Posts Tagged: SoTL

Posts Tagged ‘SoTL’

Apr 14 2010

Classroom-Based Research in College Writing

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The Conference on College Composition and Communication has several position statements on the ethical treatment of students in composition studies research. These position statements share the premise that, “Inquiry in composition studies often focuses on students and student writing. Although composition specialists embrace a variety of theoretical frameworks and research methodologies, they share a commitment to protecting the rights, privacy, dignity, and well-being of the students who are involved in their studies” (Guidelines for the Ethical Treatment of Students and Student Writing in Composition Studies). Further, many of the discipline’s journals now require Institutional Review Board (IRB) approval and/or evidence of students’ informed consent before they will publish classroom-based research.

Additionally, our local IRB reminds us that:

“IRB review and approval is required for any research involving human subjects that: is conducted by University faculty, staff, students; is performed on the premises of the University (even if conducted by persons not affiliated with Elon); is performed with or involves the use of facilities or equipment belonging to the University (even if conducted by persons not affiliated with Elon); or involves University, students, staff, or faculty (even if conducted off-campus).”

“Institutional Review Board – General Information”

Special Announcement from the IRB:
Starting June 1, 2010 all IRB applicants must complete CITI human research subjects’ training and submit a certificate of completion along with their IRB application to the IRB Chair.

Katie King, working on behalf of CATL, created a helpful handout (attached) on seeking IRB approval for Scholarship of Teaching and Learning projects. In addition, if you are conducting research in your College Writing classroom or about first-year writing and writers, you should familiarize yourself with the professional position statements on the ethical issues associated with writing research; these statements are accessible at:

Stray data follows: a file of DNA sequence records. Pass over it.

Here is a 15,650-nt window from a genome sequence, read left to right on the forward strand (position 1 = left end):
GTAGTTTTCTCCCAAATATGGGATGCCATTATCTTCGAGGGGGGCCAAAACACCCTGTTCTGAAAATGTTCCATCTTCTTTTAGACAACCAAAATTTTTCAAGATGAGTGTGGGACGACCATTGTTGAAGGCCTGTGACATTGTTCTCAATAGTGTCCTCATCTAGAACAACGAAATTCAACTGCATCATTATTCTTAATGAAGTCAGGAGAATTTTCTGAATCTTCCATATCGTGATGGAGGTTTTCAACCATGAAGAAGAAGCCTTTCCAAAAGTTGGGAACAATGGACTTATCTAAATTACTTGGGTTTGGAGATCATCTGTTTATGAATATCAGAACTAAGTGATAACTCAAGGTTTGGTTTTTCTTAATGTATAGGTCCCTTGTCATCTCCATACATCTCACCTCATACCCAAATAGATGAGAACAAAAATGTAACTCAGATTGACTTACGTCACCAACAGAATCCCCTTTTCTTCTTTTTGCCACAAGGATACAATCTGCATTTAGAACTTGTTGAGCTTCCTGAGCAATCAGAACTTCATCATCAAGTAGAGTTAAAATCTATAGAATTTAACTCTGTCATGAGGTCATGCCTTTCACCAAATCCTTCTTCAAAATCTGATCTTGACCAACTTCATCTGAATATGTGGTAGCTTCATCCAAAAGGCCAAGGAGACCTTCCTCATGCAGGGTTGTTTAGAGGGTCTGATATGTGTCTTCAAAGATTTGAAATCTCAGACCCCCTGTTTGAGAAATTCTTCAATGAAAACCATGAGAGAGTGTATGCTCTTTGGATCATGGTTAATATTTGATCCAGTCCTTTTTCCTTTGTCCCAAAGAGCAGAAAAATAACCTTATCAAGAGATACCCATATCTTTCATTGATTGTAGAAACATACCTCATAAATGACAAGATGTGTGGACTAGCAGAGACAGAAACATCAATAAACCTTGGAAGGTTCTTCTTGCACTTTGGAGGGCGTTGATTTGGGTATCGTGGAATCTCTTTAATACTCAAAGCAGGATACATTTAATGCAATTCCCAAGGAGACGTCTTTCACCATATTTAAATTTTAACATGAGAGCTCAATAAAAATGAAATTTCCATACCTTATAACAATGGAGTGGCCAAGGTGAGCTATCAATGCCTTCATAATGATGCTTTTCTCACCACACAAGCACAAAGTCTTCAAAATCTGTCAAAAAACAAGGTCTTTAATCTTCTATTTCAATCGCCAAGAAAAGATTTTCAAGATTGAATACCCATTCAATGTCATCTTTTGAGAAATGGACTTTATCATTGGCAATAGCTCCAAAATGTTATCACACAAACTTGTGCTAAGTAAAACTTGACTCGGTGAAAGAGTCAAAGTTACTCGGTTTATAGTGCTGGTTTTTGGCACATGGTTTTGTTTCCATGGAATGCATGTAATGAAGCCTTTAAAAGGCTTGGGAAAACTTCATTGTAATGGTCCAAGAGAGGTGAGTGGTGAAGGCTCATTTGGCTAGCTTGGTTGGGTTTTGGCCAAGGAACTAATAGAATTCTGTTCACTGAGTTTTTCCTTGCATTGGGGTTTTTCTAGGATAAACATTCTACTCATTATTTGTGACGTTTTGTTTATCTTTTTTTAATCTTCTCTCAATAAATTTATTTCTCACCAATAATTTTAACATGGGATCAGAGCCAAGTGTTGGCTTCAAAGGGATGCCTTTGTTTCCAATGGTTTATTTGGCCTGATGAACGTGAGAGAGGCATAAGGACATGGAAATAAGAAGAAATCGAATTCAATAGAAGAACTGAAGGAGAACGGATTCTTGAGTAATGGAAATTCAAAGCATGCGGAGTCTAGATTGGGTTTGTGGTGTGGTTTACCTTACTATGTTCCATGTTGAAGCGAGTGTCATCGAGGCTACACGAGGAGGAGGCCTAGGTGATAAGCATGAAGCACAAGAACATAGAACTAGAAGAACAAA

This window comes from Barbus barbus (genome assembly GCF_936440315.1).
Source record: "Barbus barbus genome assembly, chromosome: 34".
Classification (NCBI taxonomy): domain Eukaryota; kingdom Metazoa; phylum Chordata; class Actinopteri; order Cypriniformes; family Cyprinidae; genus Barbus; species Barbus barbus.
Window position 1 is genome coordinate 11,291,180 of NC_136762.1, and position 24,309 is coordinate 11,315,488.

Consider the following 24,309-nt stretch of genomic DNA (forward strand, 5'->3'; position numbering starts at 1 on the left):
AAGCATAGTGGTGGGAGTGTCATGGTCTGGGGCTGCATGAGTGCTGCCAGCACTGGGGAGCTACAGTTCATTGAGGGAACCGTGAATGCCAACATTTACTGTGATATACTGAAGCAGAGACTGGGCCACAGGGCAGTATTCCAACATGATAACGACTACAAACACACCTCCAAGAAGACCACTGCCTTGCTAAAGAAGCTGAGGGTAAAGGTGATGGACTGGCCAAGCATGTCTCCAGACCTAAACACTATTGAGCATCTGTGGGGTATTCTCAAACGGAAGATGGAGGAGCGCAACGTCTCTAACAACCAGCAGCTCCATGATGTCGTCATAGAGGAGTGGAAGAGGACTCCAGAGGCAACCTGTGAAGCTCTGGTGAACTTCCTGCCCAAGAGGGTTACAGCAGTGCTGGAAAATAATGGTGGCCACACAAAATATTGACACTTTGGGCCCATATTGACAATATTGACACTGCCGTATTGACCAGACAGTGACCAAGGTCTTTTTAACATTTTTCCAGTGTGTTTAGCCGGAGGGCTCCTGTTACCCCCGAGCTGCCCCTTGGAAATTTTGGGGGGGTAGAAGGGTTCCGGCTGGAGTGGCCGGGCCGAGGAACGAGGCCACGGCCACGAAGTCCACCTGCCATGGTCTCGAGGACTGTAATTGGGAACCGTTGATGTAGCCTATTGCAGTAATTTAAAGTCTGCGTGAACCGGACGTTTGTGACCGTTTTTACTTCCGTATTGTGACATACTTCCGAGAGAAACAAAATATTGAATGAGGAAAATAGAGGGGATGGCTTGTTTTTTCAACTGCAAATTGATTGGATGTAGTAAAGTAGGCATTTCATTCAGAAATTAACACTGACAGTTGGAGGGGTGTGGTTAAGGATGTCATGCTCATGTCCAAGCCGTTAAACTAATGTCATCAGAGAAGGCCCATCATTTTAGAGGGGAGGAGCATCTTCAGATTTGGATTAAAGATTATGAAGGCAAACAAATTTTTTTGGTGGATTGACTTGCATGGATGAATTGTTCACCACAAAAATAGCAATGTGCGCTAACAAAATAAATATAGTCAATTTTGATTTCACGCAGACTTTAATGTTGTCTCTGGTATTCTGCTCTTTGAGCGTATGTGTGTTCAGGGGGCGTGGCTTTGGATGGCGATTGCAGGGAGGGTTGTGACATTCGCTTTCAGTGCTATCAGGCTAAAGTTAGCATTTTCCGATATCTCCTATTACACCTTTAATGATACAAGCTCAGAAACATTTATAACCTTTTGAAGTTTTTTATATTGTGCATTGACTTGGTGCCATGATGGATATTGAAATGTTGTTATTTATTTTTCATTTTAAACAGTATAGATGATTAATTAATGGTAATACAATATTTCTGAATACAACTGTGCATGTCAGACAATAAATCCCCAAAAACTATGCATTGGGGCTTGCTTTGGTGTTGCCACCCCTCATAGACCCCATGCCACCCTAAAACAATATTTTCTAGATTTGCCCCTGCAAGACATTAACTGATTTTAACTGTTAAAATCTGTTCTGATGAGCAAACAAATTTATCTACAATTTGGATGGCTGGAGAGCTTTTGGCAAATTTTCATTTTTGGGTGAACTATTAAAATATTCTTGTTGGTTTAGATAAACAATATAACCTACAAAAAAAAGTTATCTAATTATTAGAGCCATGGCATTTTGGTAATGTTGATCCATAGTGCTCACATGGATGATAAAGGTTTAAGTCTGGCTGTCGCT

Feb 10 2010

Digital Literacies and College Writing

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Supported by CATL and a grant from the Revson Foundation, five College Writing faculty piloted and studied digital literacies innovations in College Writing during the 2009 Fall Semester. Charles H. Revson, Jr. (son of the Revlon Cosmetics founder) had expressed concern that college students were not learning the technology skills necessary for them to be successful in today’s career world.

Rather than focusing exclusively on teaching technology skills, the faculty participants designed innovations that would teach digital literacies skills and strategies central to writing in the 21st century. In other words, the innovations presented here are not add-ons; they are integral to the rhetorically-minded writing strategies we already emphasize in College Writing.

This semester, the research group is experimenting with different versions of the innovations that a range of faculty would be comfortable implementing in their sections of College Writing. The group also is continuing data collection and analysis.

The following materials provide a summary of a preliminary analysis of the project data and then handouts for each of the four innovations. These innovations were designed to introduce students to rhetorically-minded, digital literacy strategies. They also are intended to support writing assignments that foster students’ progress towards meeting the College Writing shared objectives.